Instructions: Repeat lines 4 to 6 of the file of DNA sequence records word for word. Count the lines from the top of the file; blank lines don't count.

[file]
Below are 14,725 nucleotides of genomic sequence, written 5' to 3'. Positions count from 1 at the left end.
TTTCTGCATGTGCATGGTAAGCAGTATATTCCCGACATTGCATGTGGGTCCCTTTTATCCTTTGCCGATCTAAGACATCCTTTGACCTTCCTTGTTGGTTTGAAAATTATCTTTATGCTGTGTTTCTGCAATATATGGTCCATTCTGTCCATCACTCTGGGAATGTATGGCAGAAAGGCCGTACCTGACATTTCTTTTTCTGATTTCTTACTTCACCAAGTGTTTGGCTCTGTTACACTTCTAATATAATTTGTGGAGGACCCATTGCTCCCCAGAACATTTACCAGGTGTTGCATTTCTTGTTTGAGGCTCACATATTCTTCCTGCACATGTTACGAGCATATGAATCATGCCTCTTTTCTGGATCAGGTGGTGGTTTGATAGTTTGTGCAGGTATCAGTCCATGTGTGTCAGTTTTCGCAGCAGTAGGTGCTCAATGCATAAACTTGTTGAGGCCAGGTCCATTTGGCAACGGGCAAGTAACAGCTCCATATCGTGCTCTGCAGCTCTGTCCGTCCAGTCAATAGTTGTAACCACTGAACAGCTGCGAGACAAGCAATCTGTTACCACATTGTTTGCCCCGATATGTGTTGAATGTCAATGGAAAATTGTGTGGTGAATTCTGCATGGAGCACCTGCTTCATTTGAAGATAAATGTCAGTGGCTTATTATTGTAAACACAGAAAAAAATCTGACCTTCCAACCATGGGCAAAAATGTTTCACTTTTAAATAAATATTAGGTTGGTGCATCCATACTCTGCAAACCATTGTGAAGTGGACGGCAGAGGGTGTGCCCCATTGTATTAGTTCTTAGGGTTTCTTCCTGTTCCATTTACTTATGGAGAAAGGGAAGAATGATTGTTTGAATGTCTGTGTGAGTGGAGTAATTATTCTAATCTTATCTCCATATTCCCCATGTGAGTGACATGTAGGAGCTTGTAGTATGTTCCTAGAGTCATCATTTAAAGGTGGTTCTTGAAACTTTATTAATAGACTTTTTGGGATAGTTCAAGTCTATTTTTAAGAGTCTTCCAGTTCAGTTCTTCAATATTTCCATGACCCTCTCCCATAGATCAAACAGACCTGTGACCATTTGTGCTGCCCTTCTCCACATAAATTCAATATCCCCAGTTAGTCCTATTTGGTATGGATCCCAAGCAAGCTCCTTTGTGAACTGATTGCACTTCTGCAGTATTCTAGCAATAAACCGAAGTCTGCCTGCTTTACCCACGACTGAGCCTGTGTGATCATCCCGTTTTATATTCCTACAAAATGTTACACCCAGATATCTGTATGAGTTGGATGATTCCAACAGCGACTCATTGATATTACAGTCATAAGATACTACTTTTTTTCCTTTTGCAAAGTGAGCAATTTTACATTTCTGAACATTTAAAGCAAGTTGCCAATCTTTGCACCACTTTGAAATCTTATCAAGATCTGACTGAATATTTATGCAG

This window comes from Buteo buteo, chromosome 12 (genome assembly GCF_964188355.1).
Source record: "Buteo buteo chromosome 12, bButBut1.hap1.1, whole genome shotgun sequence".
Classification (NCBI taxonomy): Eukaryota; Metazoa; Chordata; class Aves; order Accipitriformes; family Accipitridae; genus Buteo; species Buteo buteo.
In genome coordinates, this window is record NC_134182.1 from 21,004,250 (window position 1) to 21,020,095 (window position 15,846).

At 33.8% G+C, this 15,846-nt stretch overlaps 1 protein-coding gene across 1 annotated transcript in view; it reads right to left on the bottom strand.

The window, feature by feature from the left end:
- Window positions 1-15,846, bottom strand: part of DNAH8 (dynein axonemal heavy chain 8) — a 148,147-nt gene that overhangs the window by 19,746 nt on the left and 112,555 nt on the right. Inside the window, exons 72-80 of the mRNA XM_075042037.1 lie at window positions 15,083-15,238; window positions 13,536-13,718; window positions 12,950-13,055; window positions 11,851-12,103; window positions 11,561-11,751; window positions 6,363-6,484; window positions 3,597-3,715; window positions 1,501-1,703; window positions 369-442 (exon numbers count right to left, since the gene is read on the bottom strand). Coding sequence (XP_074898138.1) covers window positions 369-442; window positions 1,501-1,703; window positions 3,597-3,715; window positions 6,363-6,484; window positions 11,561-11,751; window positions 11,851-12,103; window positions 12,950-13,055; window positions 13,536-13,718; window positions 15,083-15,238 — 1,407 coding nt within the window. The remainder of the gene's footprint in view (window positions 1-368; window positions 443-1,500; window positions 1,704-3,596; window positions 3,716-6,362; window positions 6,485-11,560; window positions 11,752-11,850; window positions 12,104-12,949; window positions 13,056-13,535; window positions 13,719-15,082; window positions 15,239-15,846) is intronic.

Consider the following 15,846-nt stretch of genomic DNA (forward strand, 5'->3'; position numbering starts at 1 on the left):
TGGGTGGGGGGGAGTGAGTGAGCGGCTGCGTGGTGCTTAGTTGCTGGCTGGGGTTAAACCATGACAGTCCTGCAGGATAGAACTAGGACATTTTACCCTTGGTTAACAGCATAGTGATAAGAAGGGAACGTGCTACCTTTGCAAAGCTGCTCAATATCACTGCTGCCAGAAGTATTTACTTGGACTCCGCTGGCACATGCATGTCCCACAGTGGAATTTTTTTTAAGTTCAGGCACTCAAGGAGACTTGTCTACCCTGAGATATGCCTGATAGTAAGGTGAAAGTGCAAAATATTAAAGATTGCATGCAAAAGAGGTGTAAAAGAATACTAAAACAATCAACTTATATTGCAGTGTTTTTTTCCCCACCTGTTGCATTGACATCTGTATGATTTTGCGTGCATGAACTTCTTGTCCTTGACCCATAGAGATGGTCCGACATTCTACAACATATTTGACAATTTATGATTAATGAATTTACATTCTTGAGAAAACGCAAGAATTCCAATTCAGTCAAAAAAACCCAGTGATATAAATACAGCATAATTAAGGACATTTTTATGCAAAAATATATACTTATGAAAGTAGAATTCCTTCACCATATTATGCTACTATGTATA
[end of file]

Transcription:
Source record: "Buteo buteo chromosome 12, bButBut1.hap1.1, whole genome shotgun sequence".
Classification (NCBI taxonomy): Eukaryota; Metazoa; Chordata; class Aves; order Accipitriformes; family Accipitridae; genus Buteo; species Buteo buteo.
In genome coordinates, this window is record NC_134182.1 from 21,004,250 (window position 1) to 21,020,095 (window position 15,846).